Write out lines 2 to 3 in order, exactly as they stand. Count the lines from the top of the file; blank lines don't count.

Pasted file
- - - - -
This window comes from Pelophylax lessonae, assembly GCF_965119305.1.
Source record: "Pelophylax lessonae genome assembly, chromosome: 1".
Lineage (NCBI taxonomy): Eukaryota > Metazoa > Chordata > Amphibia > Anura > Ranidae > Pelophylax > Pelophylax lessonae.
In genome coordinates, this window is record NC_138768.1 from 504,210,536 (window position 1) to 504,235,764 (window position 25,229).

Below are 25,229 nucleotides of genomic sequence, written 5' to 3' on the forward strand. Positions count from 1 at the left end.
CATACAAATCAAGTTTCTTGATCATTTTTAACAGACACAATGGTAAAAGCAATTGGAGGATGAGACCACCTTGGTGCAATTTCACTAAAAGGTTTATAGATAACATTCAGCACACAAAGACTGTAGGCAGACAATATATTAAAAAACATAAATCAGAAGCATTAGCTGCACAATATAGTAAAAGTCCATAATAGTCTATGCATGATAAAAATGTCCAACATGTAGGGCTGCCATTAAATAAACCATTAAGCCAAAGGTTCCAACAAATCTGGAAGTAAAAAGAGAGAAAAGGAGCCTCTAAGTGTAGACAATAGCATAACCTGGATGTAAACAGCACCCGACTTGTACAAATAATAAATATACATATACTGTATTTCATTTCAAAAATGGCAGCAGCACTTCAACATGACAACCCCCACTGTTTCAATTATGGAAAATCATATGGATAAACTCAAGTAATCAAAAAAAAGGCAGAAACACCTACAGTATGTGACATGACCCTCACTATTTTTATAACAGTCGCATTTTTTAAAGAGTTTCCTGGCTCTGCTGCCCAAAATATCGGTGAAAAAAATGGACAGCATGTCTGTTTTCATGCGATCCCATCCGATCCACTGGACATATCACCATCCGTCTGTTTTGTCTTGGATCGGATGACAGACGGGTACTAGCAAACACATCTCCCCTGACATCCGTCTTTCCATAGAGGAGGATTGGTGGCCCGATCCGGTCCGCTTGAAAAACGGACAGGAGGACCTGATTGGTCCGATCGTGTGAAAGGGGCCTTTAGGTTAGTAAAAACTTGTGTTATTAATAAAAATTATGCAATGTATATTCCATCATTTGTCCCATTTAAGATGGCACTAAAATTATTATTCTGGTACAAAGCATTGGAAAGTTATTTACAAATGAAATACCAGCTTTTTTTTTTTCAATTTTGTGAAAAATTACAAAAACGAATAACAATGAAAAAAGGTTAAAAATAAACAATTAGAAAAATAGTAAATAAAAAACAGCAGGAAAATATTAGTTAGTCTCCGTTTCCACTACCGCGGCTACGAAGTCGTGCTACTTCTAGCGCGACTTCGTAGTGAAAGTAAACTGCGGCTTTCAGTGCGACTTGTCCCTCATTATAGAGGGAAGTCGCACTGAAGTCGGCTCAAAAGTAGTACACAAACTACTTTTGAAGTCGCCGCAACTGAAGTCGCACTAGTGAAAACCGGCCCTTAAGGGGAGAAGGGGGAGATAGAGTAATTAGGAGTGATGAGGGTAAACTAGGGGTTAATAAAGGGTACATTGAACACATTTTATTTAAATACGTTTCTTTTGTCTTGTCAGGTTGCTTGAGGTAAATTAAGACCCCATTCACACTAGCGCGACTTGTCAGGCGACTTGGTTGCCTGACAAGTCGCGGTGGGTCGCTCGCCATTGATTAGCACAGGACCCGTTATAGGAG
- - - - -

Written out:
Source record: "Pelophylax lessonae genome assembly, chromosome: 1".
Lineage (NCBI taxonomy): Eukaryota > Metazoa > Chordata > Amphibia > Anura > Ranidae > Pelophylax > Pelophylax lessonae.